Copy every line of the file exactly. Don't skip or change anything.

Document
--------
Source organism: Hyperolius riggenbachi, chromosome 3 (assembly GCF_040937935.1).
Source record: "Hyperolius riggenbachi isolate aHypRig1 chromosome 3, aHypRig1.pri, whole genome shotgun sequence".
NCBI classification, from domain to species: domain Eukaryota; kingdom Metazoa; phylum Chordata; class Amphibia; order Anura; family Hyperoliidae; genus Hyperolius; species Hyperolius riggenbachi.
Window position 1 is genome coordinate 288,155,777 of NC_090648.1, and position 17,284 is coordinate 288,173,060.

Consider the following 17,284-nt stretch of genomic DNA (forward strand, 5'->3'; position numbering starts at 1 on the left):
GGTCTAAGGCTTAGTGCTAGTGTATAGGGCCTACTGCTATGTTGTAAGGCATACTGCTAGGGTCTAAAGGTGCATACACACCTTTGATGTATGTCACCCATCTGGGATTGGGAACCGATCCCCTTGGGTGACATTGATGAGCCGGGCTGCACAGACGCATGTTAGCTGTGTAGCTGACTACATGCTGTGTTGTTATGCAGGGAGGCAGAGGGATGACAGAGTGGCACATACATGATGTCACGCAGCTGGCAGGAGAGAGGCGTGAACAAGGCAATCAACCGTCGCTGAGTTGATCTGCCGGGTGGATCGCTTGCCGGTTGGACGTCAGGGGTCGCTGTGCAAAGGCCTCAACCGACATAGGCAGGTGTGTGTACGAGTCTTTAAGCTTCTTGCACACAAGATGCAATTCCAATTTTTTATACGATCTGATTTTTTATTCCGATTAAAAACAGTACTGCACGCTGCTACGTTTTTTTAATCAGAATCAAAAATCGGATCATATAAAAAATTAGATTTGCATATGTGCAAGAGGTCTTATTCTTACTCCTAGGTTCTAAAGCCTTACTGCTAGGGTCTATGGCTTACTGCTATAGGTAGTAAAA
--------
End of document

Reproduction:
Source organism: Hyperolius riggenbachi, chromosome 3 (assembly GCF_040937935.1).
Source record: "Hyperolius riggenbachi isolate aHypRig1 chromosome 3, aHypRig1.pri, whole genome shotgun sequence".
NCBI classification, from domain to species: domain Eukaryota; kingdom Metazoa; phylum Chordata; class Amphibia; order Anura; family Hyperoliidae; genus Hyperolius; species Hyperolius riggenbachi.
Window position 1 is genome coordinate 288,155,777 of NC_090648.1, and position 17,284 is coordinate 288,173,060.

Consider the following 17,284-nt stretch of genomic DNA (forward strand, 5'->3'; position numbering starts at 1 on the left):
GGTCTAAGGCTTAGTGCTAGTGTATAGGGCCTACTGCTATGTTGTAAGGCATACTGCTAGGGTCTAAAGGTGCATACACACCTTTGATGTATGTCACCCATCTGGGATTGGGAACCGATCCCCTTGGGTGACATTGATGAGCCGGGCTGCACAGACGCATGTTAGCTGTGTAGCTGACTACATGCTGTGTTGTTATGCAGGGAGGCAGAGGGATGACAGAGTGGCACATACATGATGTCACGCAGCTGGCAGGAGAGAGGCGTGAACAAGGCAATCAACCGTCGCTGAGTTGATCTGCCGGGTGGATCGCTTGCCGGTTGGACGTCAGGGGTCGCTGTGCAAAGGCCTCAACCGACATAGGCAGGTGTGTGTACGAGTCTTTAAGCTTCTTGCACACAAGATGCAATTCCAATTTTTTATACGATCTGATTTTTTATTCCGATTAAAAACAGTACTGCACGCTGCTACGTTTTTTTAATCAGAATCAAAAATCGGATCATATAAAAAATTAGATTTGCATATGTGCAAGAGGTCTTATTCTTACTCCTAGGTTCTAAAGCCTTACTGCTAGGGTCTATGGCTTACTGCTATAGGTAGTAAAA